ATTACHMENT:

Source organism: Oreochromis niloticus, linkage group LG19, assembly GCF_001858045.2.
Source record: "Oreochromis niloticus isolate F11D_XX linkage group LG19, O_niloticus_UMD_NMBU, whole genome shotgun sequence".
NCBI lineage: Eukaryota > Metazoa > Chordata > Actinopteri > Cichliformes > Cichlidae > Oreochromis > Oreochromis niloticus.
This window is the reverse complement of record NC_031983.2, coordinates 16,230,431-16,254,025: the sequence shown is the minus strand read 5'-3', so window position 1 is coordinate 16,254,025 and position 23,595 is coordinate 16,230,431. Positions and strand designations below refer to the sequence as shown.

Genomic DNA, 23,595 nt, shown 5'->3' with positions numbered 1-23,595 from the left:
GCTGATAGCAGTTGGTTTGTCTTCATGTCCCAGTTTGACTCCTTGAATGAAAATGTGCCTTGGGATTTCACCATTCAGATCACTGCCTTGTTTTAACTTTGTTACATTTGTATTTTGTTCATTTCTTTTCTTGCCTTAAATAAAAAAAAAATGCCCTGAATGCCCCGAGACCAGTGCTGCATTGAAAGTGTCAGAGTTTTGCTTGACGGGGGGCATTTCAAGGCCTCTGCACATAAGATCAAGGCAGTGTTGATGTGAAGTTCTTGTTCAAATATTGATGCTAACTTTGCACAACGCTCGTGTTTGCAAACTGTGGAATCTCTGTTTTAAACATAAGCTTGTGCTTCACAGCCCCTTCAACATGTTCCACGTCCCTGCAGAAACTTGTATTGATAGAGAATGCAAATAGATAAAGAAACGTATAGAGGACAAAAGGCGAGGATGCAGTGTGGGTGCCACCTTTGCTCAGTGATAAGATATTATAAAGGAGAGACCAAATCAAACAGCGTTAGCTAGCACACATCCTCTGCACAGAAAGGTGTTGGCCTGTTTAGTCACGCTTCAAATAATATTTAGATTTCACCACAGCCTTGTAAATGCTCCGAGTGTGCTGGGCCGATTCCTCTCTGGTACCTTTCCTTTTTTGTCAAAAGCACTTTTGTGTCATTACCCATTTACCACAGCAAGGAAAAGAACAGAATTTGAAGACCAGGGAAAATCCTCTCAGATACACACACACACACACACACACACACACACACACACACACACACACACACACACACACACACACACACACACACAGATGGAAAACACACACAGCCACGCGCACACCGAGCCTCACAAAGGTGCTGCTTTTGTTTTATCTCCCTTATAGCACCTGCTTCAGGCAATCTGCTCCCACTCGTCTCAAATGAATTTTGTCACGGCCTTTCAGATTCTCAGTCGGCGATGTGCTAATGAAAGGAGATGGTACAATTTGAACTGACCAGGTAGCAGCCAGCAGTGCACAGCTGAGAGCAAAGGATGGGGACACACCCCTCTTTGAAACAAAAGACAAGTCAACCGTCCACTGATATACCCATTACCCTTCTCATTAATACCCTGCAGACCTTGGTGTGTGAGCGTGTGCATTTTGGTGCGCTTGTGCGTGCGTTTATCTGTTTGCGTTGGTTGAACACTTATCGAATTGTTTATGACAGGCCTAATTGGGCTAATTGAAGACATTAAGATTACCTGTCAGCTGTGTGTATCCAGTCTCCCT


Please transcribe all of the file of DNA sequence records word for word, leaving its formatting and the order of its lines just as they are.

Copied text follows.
Source organism: Oreochromis niloticus, linkage group LG19, assembly GCF_001858045.2.
Source record: "Oreochromis niloticus isolate F11D_XX linkage group LG19, O_niloticus_UMD_NMBU, whole genome shotgun sequence".
NCBI lineage: Eukaryota > Metazoa > Chordata > Actinopteri > Cichliformes > Cichlidae > Oreochromis > Oreochromis niloticus.
This window is the reverse complement of record NC_031983.2, coordinates 16,230,431-16,254,025: the sequence shown is the minus strand read 5'-3', so window position 1 is coordinate 16,254,025 and position 23,595 is coordinate 16,230,431. Positions and strand designations below refer to the sequence as shown.

Genomic DNA, 23,595 nt, shown 5'->3' with positions numbered 1-23,595 from the left:
GCTGATAGCAGTTGGTTTGTCTTCATGTCCCAGTTTGACTCCTTGAATGAAAATGTGCCTTGGGATTTCACCATTCAGATCACTGCCTTGTTTTAACTTTGTTACATTTGTATTTTGTTCATTTCTTTTCTTGCCTTAAATAAAAAAAAAATGCCCTGAATGCCCCGAGACCAGTGCTGCATTGAAAGTGTCAGAGTTTTGCTTGACGGGGGGCATTTCAAGGCCTCTGCACATAAGATCAAGGCAGTGTTGATGTGAAGTTCTTGTTCAAATATTGATGCTAACTTTGCACAACGCTCGTGTTTGCAAACTGTGGAATCTCTGTTTTAAACATAAGCTTGTGCTTCACAGCCCCTTCAACATGTTCCACGTCCCTGCAGAAACTTGTATTGATAGAGAATGCAAATAGATAAAGAAACGTATAGAGGACAAAAGGCGAGGATGCAGTGTGGGTGCCACCTTTGCTCAGTGATAAGATATTATAAAGGAGAGACCAAATCAAACAGCGTTAGCTAGCACACATCCTCTGCACAGAAAGGTGTTGGCCTGTTTAGTCACGCTTCAAATAATATTTAGATTTCACCACAGCCTTGTAAATGCTCCGAGTGTGCTGGGCCGATTCCTCTCTGGTACCTTTCCTTTTTTGTCAAAAGCACTTTTGTGTCATTACCCATTTACCACAGCAAGGAAAAGAACAGAATTTGAAGACCAGGGAAAATCCTCTCAGATACACACACACACACACACACACACACACACACACACACACACACACACACACACACACACACACACACACACACAGATGGAAAACACACACAGCCACGCGCACACCGAGCCTCACAAAGGTGCTGCTTTTGTTTTATCTCCCTTATAGCACCTGCTTCAGGCAATCTGCTCCCACTCGTCTCAAATGAATTTTGTCACGGCCTTTCAGATTCTCAGTCGGCGATGTGCTAATGAAAGGAGATGGTACAATTTGAACTGACCAGGTAGCAGCCAGCAGTGCACAGCTGAGAGCAAAGGATGGGGACACACCCCTCTTTGAAACAAAAGACAAGTCAACCGTCCACTGATATACCCATTACCCTTCTCATTAATACCCTGCAGACCTTGGTGTGTGAGCGTGTGCATTTTGGTGCGCTTGTGCGTGCGTTTATCTGTTTGCGTTGGTTGAACACTTATCGAATTGTTTATGACAGGCCTAATTGGGCTAATTGAAGACATTAAGATTACCTGTCAGCTGTGTGTATCCAGTCTCCCT